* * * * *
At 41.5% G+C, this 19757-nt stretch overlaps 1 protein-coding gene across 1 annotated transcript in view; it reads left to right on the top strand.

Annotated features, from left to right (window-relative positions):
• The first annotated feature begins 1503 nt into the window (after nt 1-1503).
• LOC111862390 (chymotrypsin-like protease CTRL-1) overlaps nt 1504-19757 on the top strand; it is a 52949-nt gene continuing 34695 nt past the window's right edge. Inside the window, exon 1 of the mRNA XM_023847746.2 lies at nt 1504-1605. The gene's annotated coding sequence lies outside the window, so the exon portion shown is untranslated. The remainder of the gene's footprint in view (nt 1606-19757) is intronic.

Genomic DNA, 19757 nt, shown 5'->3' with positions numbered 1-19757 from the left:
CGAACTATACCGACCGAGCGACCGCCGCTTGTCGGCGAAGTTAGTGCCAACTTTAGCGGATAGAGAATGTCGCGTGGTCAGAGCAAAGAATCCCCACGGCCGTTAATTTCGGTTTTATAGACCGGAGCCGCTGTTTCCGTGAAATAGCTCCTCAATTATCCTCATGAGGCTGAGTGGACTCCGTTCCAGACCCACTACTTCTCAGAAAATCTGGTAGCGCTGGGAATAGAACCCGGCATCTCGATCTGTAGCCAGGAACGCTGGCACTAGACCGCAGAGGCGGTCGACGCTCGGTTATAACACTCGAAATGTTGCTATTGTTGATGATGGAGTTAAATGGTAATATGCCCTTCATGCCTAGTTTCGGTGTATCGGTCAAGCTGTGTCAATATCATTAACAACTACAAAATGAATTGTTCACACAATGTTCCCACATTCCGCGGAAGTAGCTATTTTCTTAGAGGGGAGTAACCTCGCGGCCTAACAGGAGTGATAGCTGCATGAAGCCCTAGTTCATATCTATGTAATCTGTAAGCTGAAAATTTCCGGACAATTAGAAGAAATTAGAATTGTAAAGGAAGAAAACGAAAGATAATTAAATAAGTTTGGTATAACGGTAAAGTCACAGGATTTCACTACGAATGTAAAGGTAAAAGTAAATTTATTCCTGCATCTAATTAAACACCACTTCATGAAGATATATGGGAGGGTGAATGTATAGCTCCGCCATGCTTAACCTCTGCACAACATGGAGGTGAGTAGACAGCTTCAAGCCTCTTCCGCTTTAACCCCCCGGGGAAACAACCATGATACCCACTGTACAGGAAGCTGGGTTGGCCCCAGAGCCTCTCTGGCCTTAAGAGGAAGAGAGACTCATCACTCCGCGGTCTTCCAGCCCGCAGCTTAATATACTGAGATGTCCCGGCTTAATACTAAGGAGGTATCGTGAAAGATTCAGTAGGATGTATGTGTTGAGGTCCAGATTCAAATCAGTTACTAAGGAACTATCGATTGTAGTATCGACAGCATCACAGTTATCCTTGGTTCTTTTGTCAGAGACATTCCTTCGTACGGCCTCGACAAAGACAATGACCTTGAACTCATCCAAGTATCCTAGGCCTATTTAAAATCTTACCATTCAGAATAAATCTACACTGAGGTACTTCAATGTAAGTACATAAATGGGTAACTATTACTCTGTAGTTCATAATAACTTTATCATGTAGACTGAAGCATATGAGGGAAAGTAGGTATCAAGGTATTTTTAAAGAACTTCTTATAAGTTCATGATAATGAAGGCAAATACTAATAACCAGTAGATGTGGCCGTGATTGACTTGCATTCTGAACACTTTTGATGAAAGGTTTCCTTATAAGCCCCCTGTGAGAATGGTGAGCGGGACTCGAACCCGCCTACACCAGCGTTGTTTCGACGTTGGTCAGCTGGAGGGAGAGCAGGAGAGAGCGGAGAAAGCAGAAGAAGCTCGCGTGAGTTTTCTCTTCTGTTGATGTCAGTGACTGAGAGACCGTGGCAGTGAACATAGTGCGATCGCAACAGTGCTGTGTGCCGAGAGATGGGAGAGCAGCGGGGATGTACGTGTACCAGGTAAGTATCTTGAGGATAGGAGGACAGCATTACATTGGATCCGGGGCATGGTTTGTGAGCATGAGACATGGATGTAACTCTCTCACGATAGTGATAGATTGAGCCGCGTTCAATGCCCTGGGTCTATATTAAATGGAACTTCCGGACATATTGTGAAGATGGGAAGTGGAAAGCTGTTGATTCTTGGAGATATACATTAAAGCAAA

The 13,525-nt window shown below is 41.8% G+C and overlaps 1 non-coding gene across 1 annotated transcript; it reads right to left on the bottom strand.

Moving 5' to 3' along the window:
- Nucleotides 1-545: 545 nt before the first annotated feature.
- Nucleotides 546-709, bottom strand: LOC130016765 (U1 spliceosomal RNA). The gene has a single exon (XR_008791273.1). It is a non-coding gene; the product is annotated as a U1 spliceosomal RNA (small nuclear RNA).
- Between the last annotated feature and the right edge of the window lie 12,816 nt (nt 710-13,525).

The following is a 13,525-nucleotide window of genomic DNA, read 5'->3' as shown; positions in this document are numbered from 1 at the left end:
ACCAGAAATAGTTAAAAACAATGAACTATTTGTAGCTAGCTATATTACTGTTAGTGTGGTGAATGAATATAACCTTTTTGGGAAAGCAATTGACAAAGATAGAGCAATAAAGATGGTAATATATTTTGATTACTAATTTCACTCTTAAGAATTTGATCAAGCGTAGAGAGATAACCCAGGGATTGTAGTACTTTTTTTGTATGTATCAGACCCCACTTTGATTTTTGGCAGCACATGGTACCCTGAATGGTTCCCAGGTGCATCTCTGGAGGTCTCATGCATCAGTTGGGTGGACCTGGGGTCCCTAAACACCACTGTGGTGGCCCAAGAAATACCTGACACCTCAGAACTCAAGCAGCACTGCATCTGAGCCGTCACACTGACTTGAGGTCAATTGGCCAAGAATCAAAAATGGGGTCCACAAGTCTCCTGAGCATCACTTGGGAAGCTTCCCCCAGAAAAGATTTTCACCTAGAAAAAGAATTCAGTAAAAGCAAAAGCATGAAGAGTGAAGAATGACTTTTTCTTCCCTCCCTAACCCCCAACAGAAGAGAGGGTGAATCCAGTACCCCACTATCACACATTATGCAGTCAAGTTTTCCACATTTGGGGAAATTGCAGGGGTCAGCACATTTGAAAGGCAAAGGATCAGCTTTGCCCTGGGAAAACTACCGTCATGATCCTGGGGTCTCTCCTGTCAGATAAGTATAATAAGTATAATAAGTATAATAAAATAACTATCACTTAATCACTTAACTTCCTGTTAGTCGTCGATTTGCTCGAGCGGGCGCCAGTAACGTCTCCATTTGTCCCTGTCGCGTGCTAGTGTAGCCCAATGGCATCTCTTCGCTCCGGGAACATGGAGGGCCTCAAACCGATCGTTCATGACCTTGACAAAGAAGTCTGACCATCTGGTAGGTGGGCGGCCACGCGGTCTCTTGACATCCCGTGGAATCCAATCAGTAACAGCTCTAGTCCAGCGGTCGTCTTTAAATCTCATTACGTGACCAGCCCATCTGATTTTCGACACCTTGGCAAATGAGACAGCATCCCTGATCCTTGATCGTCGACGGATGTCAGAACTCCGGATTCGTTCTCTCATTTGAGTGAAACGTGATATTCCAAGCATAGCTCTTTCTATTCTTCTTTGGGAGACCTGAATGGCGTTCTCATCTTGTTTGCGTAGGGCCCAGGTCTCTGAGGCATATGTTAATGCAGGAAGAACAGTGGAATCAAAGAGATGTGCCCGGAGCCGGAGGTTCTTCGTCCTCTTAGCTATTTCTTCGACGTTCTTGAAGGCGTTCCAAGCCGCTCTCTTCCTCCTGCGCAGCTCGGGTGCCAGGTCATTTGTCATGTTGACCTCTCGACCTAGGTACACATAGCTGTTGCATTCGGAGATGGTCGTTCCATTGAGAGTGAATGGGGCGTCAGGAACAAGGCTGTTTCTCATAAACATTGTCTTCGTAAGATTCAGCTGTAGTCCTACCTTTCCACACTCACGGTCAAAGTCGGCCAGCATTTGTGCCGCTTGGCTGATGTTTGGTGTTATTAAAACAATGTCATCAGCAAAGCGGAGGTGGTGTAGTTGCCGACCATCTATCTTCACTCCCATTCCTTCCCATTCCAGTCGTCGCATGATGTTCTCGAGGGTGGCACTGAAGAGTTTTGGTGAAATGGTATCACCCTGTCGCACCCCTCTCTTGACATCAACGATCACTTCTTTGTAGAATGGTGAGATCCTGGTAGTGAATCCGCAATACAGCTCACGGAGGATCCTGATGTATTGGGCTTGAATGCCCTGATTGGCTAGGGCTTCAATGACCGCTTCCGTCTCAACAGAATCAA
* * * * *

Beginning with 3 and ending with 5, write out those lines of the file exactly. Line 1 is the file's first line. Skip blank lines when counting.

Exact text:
• The first annotated feature begins 1503 nt into the window (after nt 1-1503).
• LOC111862390 (chymotrypsin-like protease CTRL-1) overlaps nt 1504-19757 on the top strand; it is a 52949-nt gene continuing 34695 nt past the window's right edge. Inside the window, exon 1 of the mRNA XM_023847746.2 lies at nt 1504-1605. The gene's annotated coding sequence lies outside the window, so the exon portion shown is untranslated. The remainder of the gene's footprint in view (nt 1606-19757) is intronic.

Genomic DNA, 19757 nt, shown 5'->3' with positions numbered 1-19757 from the left: